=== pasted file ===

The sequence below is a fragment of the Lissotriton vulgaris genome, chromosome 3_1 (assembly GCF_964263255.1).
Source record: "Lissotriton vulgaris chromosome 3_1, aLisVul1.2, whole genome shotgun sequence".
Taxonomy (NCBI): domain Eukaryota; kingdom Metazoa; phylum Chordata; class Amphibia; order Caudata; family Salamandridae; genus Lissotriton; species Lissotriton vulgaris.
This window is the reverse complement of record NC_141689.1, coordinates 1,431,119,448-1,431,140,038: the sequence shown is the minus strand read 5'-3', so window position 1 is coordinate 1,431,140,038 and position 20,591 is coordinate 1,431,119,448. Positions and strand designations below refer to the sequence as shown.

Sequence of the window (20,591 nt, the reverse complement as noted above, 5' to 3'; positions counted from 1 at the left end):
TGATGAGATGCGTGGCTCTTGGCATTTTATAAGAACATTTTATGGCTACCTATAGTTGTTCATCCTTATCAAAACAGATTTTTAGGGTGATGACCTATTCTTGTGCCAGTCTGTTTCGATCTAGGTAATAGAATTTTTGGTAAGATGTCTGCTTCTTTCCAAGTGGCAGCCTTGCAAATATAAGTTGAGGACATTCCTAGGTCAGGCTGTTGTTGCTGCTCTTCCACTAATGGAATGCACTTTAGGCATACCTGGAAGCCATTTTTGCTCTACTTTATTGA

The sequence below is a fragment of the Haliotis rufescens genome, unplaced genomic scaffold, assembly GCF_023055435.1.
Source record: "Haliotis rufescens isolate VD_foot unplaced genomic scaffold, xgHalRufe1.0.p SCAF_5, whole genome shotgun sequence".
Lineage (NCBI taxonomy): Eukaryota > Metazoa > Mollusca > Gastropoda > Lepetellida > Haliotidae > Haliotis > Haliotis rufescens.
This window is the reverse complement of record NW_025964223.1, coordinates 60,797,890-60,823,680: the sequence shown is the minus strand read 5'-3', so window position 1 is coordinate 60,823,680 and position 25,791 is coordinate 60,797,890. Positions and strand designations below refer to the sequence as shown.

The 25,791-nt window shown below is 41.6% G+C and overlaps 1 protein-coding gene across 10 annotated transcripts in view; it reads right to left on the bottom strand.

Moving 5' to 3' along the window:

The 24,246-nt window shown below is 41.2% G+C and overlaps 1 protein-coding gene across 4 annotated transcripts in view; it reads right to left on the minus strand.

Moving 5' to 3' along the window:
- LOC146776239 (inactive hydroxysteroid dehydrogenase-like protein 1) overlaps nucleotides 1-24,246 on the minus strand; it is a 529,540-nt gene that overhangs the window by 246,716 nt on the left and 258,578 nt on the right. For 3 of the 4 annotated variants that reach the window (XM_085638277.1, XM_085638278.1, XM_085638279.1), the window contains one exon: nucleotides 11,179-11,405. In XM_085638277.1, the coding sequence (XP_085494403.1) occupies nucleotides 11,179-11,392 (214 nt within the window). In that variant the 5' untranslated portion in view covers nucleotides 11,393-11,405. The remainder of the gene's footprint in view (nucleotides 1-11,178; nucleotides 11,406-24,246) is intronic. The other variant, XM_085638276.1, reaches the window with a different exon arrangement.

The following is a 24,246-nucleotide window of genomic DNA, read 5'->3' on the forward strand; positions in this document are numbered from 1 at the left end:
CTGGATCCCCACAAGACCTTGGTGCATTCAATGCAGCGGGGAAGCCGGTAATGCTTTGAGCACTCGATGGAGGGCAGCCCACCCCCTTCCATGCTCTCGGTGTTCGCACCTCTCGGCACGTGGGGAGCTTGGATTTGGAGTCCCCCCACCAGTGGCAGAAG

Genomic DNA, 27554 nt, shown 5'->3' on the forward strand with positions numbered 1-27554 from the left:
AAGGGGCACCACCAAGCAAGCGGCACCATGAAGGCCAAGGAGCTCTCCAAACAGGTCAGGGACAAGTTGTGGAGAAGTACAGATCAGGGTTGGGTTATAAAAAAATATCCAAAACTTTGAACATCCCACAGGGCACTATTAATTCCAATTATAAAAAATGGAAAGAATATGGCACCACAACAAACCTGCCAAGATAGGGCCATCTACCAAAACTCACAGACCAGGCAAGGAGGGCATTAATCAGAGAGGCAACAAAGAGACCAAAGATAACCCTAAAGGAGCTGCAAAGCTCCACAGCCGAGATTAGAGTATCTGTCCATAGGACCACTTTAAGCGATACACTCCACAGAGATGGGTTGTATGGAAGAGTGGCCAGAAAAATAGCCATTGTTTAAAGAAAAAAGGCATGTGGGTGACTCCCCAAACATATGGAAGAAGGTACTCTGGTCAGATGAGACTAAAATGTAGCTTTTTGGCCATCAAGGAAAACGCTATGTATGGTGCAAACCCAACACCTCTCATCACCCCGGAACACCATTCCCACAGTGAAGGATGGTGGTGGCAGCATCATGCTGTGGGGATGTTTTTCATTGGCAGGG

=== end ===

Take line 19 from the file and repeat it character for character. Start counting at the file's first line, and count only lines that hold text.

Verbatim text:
AAGGGGCACCACCAAGCAAGCGGCACCATGAAGGCCAAGGAGCTCTCCAAACAGGTCAGGGACAAGTTGTGGAGAAGTACAGATCAGGGTTGGGTTATAAAAAAATATCCAAAACTTTGAACATCCCACAGGGCACTATTAATTCCAATTATAAAAAATGGAAAGAATATGGCACCACAACAAACCTGCCAAGATAGGGCCATCTACCAAAACTCACAGACCAGGCAAGGAGGGCATTAATCAGAGAGGCAACAAAGAGACCAAAGATAACCCTAAAGGAGCTGCAAAGCTCCACAGCCGAGATTAGAGTATCTGTCCATAGGACCACTTTAAGCGATACACTCCACAGAGATGGGTTGTATGGAAGAGTGGCCAGAAAAATAGCCATTGTTTAAAGAAAAAAGGCATGTGGGTGACTCCCCAAACATATGGAAGAAGGTACTCTGGTCAGATGAGACTAAAATGTAGCTTTTTGGCCATCAAGGAAAACGCTATGTATGGTGCAAACCCAACACCTCTCATCACCCCGGAACACCATTCCCACAGTGAAGGATGGTGGTGGCAGCATCATGCTGTGGGGATGTTTTTCATTGGCAGGG